Going back to school: Al Porter, comedian
Come to think of it, my childhood was a weird mix of bleakness and ridiculous fun
Al Porter: I remember, as a neurotic nine-year-old, pulling my mam aside one week before school and saying: “I don’t know how to add and subtract! I can’t do any of it!” Photograph: Brian McEvoy
Al Porter, Comedian
I used to dread going back to school. Even though I was quite academic, I’d be convinced that I’d forgotten everything I had previously learned. I remember, as a neurotic nine-year-old, pulling my mam aside one week before school and saying: “I don’t know how to add and subtract! I can’t do any of it!” Even in secondary school, I would worry that I couldn’t speak a word of Irish or French anymore. I always looked forward to reconnecting with friends, but, again, I thought everyone would forget who I was. Come to think of it, my childhood was a weird mix of bleakness and ridiculous fun.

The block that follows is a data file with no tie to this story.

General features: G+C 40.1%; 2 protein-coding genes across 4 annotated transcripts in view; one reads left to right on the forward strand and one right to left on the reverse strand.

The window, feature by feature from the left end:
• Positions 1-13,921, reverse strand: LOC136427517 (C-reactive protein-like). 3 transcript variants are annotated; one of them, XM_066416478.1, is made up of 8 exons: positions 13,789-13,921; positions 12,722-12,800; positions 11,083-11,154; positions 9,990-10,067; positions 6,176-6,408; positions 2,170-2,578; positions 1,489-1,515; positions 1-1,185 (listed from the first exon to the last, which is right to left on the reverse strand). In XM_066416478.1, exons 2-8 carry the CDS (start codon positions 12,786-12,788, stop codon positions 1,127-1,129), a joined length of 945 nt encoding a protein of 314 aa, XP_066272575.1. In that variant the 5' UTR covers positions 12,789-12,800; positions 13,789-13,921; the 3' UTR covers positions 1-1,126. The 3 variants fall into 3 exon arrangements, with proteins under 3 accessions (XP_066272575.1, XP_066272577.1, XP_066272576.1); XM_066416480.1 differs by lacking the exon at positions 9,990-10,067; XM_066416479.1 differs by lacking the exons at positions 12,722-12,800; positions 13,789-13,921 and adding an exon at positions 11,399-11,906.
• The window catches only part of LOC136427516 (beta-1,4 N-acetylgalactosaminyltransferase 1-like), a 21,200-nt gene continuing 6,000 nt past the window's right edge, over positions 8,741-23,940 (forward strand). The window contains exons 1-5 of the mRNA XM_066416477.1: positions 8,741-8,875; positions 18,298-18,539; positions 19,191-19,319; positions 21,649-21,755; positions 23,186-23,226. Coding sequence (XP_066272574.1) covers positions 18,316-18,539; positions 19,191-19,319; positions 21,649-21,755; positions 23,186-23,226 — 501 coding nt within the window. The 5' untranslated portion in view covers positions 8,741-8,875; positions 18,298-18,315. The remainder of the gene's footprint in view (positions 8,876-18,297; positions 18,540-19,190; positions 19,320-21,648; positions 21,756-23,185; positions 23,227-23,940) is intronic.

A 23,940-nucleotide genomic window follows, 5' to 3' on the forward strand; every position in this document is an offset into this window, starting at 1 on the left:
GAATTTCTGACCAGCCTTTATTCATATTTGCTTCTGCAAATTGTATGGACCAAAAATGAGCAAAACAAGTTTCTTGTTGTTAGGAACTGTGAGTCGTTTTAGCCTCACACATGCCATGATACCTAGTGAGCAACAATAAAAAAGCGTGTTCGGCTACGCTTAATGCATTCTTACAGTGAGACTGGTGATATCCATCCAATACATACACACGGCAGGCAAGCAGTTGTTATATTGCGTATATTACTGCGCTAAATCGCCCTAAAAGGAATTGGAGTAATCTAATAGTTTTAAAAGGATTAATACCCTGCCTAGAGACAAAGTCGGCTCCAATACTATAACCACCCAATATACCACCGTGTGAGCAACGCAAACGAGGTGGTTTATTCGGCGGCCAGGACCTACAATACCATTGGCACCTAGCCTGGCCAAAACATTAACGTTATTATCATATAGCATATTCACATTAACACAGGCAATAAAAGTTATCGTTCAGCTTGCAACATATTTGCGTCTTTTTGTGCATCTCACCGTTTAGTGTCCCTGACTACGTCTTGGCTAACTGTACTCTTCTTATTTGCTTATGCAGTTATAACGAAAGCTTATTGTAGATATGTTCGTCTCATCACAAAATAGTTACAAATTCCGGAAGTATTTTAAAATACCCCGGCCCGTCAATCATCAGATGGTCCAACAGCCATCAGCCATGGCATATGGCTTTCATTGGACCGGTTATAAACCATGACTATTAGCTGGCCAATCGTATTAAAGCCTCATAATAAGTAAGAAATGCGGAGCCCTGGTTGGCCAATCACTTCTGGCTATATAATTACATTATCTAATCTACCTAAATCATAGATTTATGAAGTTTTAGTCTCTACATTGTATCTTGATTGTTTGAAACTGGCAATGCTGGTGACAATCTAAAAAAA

During the summer, sometimes we went on family holidays to Spain. When we didn’t have the money, and this is true, we’d just turn up the heating and tell my nana that we were away. We’d drive out to the airport, she’d fall asleep and then we’d wake her up in the arrivals lounge. This was our huge family lie. We’d all wear shorts for the week and my mam would get me to take showers so it looked like I’d been playing in the pool.
I used to audition for various shows over the summer and rehearsals often coincided with the return of school. Inevitably, I’d end up performing monologues or funny poems in class. It wasn’t that anybody actually wanted to hear them; it just meant that both the teachers and students didn’t have to work. This was at St Mark’s in Tallaght. One year I got a used revision book where, under the question “What happens in Hamlet?” someone answered “. . . stays in Hamlet”. That pretty much encapsulates my experience of school.